Digital Humanities and the Ancient World

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What would happen if the Pope’s library were accidentally burnt? How can we reconstruct and visualize ancient and medieval pilgrimage routes? Technology is changing the way we study and preserve texts and artifacts. In a series of web-exclusive articles written by scholars engaged in the Digital Humanities, learn how this growing field of study is helping to analyze textual and archaeological data—and how you can help.
 


 

Digital Humanities: An Introduction

Jewish-Iraqi-manuscriptsWhat if the Dead Sea Scrolls were damaged? What if the Pope’s library burned down? In “Digital Humanities: How Everyone Can Get a Library Card to the World’s Most Exclusive Collections Online,” George Washington University associate professor of history Diane H. Cline explores the research opportunities and potential impact of Digital Humanities projects. This new field not only preserves publications, it extends access to the humanities to anyone with Internet access.

Read “Digital Humanities: How Everyone Can Get a Library Card to the World’s Most Exclusive Collections Online” by Diane H. Cline >>
 


 

Mapping Technologies

pleiades-stoa-orgWant to follow a fourth-century pilgrim itinerary from Bordeaux via Constantinople to the Holy Land? Experiment with ancient travel times and their costs over land, sea and sand in the Roman Empire? University of Iowa assistant professor of classics Sarah E. Bond explains in “Map Quests: Geography, Digital Humanities and the Ancient World” how the Digital Humanities offers opportunities to explore, interact with and contribute to maps of the ancient world.

Read “Map Quests: Geography, Digital Humanities and the Ancient World” by Sarah E. Bond >>
 


 

Open Access to Digital Data

Open-Context-1Interested in exploring the results of archaeology projects directly from the researchers? Cutting-edge technology is helping archaeologists generate a tremendous amount of digital data each year. At the same time, the scientific community increasingly expects direct access to the data. In “Open Context: Making the Most of Archaeological Data,” Alexandria Archive Institute cofounders Sarah Whitcher Kansa and Eric Kansa describe Open Context, an open access, peer-reviewed data publishing service that has published over one million digital resources, from archaeological survey data to excavation documentation and artifact analyses.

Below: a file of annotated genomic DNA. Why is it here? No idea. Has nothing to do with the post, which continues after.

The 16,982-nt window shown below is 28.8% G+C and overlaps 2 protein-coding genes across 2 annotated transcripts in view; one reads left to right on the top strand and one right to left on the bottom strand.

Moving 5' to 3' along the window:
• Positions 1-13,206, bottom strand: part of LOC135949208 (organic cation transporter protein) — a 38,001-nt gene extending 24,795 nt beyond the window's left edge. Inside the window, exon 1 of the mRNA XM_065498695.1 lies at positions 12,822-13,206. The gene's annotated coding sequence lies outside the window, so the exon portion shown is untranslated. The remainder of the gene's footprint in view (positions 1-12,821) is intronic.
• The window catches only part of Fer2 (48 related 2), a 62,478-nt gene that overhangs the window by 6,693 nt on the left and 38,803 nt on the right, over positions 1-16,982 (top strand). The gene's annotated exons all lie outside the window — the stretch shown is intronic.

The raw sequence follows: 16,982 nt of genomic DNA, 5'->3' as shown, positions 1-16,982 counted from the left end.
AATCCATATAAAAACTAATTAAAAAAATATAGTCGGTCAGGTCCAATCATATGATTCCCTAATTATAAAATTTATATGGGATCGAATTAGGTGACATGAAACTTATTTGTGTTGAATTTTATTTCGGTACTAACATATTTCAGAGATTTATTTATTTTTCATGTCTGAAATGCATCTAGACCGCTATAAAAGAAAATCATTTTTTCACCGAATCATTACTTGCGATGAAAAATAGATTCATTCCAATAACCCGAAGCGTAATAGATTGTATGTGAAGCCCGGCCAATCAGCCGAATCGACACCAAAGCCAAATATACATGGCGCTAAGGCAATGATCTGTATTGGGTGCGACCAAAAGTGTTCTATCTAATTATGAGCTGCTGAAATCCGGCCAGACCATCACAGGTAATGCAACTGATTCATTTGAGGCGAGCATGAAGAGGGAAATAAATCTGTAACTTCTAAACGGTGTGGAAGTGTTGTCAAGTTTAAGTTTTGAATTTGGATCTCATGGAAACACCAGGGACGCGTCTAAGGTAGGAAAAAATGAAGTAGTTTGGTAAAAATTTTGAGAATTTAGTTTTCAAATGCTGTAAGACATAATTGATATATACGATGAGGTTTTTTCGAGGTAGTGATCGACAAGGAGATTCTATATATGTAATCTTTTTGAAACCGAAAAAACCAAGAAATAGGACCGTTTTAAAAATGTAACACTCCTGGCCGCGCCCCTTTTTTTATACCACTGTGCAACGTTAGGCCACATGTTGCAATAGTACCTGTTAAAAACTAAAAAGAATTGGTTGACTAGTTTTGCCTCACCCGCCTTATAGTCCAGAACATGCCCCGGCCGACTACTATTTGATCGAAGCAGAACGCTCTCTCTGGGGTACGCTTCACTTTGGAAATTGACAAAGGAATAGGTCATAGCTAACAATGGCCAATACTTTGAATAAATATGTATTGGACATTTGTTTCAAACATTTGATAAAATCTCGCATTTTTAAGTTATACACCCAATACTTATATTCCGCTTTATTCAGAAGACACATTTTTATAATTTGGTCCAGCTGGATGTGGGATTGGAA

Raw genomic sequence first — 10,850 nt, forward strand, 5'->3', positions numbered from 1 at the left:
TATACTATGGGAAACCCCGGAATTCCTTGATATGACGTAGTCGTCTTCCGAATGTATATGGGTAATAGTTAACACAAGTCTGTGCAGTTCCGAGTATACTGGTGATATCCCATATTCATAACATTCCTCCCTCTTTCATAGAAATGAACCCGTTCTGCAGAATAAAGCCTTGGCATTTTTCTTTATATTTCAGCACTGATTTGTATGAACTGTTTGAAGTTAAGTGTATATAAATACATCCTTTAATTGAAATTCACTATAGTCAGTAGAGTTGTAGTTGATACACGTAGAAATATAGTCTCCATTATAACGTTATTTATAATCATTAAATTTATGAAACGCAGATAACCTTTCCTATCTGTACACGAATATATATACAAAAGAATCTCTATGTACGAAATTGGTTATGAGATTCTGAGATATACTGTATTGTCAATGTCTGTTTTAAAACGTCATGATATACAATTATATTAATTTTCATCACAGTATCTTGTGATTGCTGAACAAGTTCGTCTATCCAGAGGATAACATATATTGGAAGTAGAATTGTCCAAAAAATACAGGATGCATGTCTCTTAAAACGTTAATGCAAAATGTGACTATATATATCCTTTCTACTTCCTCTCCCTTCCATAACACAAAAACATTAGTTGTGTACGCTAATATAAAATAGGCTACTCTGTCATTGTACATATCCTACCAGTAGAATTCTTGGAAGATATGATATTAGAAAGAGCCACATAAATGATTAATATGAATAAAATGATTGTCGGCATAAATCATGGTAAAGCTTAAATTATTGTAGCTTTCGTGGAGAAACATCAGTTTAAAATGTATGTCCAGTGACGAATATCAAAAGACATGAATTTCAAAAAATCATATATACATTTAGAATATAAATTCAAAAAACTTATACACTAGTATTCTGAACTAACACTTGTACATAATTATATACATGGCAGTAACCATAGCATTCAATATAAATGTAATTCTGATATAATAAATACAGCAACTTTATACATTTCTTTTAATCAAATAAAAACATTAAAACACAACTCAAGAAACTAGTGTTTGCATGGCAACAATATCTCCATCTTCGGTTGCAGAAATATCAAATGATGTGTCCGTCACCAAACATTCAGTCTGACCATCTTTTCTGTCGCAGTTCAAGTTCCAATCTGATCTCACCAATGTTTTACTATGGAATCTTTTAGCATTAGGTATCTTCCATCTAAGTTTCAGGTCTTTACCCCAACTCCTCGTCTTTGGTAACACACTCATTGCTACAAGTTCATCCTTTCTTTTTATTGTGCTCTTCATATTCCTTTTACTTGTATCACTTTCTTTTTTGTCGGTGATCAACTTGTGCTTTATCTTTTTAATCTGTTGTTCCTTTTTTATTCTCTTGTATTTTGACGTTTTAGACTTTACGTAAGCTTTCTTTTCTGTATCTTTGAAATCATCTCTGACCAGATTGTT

Read “Open Context: Making the Most of Archaeological Data” by Sarah Whitcher Kansa and Eric Kansa >>
 


 

Making University Collections Accessible to All

CNERS-tabletMany university departments across the world have shelves and storerooms full of books, artifacts and research collected over several decades. What do you do when the “skeletons in your closet” are a box of 2,000-year-old artifacts? That was the question facing the University of British Columbia’s Department of Classical, Near Eastern, and Religious Studies. In “From Stone to Screen: Bringing 21st-Century Access to Ancient Artifacts,” members of the From Stone to Screen graduate student project at UBC discuss their ongoing efforts to create digital archives of their department’s artifact collection—making these fascinating objects accessible to a global audience online.

Read “From Stone to Screen: Bringing 21st-Century Access to Ancient Artifacts” >>
 


 

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  1. Barbara says

    Digital Humanities – I like the sound of ‘extending access to anyone with Internet access’
    Don’t keep me waiting too long, and I wont hold my breath waiting for the Vatican Library going public.

Continuing the Discussion

  1. We’ve Been Published! Bible History Daily’s Digital Humanities Issue | From Stone to Screen linked to this post on August 21, 2014

    […] of July, we were contacted by the Biblical Archaeology Review about doing a post for their blog, Bible History Daily, as they were planning to do features on digital humanities in August. Our article, Bringing […]


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